All of us have certain things that trigger anxiety – these differ for each person because our life experience is different and therefore we have differing beliefs and perspectives. For some a trigger might be public speaking and for others it is dealing with someone who is a bit “difficult.” (We could have a long debate about what difficult means, but I’ll save that for another blog.)
We feel our anxiety because a specific part of our brain sees these things as threatening. Unfortunately this bit of our hard wiring reacts as if we are facing death. Therefore, our bodies get ready to run away (from a sabre-tooth tiger) or stand up and fight (with the axe wielding member of an enemy tribe.) It’s a primitive response that is not so helpful if what you are trying to do is speak to your boss! Phobias, like fear of heights, spiders, snakes, the dark etc, are extreme versions of this anxiety.
Understanding what’s going on is part of the battle. I took a friend sailing a while back and was able to help him see a new perspective on his anxiety. I’ve written about it here. We have learned to be anxious about certain things. And we can unlearn it.
This is patently not so… but what if?
I’ve been thinking about this a lot over the last few months and a lot of a lot, in the last few days. (The EU Referendum was 5 days ago.)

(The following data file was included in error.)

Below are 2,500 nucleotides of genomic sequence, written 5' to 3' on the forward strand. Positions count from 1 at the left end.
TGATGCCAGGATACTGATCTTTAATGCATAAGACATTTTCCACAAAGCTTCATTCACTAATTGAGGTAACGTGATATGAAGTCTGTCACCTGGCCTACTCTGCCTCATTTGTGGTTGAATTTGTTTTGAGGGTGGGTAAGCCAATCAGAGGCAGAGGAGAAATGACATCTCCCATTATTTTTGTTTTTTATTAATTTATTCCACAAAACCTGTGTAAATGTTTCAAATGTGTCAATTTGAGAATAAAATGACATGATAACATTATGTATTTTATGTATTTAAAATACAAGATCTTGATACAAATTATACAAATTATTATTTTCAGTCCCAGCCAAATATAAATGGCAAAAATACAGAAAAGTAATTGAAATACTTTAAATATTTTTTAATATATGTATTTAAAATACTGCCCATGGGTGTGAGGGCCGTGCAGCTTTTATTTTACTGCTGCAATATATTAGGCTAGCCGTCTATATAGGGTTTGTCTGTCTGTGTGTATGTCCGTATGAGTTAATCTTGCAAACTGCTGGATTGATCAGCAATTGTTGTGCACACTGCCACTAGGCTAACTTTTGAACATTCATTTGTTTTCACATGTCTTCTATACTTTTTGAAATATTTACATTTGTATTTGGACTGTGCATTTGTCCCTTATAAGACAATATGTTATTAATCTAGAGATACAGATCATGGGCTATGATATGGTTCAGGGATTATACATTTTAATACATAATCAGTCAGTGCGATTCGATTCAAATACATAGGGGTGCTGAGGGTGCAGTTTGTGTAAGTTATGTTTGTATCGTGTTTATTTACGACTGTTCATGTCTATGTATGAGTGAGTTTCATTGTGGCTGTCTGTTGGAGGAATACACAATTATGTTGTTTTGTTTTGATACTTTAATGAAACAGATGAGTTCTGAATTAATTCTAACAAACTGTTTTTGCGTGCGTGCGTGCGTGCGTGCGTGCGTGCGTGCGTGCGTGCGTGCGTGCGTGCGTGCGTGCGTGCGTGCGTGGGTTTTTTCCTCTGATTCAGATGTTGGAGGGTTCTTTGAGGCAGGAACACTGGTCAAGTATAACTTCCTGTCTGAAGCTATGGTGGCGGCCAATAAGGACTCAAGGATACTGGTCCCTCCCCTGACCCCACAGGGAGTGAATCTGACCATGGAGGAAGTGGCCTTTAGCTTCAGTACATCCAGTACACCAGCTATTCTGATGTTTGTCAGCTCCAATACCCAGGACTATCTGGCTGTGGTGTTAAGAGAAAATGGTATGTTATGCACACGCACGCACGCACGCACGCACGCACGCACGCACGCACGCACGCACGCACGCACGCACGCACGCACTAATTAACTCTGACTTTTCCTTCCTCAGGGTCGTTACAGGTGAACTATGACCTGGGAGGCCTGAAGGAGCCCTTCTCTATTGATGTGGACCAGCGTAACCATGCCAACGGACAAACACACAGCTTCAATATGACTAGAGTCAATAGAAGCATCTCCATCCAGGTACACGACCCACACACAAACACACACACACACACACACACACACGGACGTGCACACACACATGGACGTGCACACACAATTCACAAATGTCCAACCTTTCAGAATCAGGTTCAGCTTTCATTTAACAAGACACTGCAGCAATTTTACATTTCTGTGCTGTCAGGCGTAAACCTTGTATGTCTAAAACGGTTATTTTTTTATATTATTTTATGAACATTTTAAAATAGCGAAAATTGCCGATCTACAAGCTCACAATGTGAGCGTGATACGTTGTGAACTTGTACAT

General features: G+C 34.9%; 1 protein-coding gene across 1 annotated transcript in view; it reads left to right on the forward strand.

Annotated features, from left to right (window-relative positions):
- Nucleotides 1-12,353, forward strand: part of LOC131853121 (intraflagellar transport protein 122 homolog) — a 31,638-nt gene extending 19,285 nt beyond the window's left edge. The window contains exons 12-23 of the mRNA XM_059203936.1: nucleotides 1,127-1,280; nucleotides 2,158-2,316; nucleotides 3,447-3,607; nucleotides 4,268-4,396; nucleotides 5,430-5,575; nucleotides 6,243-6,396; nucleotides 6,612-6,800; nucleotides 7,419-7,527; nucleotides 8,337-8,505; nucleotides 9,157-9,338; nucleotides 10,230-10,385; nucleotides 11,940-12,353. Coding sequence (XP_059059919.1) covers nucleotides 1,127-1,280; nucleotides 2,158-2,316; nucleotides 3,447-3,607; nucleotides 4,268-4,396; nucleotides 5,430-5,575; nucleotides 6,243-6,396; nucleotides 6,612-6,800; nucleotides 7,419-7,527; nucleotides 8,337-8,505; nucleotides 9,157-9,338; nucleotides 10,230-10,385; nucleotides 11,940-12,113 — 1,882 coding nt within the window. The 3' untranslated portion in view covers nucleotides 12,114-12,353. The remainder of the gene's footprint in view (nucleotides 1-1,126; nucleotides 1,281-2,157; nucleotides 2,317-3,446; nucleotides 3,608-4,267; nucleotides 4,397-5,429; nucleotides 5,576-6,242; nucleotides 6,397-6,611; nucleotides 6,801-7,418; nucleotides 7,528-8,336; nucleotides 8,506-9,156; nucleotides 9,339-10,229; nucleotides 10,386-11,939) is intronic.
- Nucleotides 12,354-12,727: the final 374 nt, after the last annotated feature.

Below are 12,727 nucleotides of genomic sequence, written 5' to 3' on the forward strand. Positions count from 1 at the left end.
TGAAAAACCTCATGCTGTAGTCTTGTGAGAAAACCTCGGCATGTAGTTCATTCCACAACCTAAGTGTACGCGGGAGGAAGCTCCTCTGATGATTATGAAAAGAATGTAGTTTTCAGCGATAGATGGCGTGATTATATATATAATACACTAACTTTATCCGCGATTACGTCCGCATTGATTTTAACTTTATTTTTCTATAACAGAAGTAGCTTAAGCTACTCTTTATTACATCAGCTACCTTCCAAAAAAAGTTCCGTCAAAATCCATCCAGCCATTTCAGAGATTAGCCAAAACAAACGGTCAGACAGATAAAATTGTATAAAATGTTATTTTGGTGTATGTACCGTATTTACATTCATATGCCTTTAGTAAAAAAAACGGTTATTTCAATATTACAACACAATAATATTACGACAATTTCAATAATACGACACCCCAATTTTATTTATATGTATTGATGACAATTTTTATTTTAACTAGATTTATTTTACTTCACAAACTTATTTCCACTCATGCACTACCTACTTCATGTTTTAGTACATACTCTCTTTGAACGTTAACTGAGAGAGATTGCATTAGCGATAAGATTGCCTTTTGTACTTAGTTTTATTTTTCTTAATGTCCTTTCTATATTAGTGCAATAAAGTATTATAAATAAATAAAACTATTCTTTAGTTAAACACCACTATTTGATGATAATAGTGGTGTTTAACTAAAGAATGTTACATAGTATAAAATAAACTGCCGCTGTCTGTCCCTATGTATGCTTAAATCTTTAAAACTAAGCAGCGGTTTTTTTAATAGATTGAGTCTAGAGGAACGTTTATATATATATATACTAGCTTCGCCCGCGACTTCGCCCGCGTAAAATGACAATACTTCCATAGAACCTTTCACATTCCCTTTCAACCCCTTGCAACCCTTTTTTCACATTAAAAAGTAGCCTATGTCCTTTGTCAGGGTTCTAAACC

At times we do things and then wish we had held off or had done things in a different way. “If only I had waited until after the weekend” “If only I had waited until after the second interview” “If only I had turned East rather than West, left earlier, left later, kept my mouth shut, spoke up sooner, had stayed home, had gone out, had voted differently.”
Thoughts like this can keep us awake at night, which is destructive both mentally and physically. And wondering “what if…” is a waste of precious resources. We have already spent time churning over different options and taken action based on our thoughts about those options. It is pointless to re-do the thinking that we have already done, or that we perhaps should have done earlier.
How about looking at this from a different perspective? What if there was no such thing as a wrong choice? What benefit would there be if that were true?
No waste of energy considering the what ifs
We will never know the result of taking a different path from the one we took. We’ll never be able to compare the outcomes of all the choices. It is possible that the way we chose was the better choice after all. Since we’ll never know, to fret over it is to put energy into a pointless activity. That energy could be better spent moving forward on the path we did take.
This is not a manifesto to be careless about making choices; clearly we need to put our efforts into making good decisions. It is also not a comment on what happened last week; there were intelligent people on both sides that voted with their consciences for good reasons.